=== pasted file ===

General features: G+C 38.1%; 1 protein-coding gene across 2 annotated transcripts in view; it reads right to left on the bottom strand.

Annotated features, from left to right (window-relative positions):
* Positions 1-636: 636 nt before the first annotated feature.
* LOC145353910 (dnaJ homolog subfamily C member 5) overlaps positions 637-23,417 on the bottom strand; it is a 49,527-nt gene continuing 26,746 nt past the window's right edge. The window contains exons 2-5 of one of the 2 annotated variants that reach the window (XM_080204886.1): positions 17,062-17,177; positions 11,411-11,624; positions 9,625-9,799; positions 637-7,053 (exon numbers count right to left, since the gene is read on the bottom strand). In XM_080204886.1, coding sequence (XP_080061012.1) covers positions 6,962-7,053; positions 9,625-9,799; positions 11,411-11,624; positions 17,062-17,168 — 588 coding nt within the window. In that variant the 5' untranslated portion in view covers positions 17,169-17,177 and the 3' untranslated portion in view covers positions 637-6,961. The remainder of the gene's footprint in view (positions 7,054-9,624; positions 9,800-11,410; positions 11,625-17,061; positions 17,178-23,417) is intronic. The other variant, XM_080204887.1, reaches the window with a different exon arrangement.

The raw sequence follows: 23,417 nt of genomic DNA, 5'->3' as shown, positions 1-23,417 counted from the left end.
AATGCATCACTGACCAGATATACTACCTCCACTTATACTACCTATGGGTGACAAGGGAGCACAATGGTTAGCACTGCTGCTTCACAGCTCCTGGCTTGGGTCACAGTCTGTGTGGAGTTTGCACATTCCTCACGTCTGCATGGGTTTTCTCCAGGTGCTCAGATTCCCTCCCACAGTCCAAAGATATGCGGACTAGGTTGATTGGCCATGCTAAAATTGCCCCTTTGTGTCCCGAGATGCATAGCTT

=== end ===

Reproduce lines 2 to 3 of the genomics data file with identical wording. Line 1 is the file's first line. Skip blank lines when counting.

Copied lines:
Annotated features, from left to right (window-relative positions):
* Positions 1-636: 636 nt before the first annotated feature.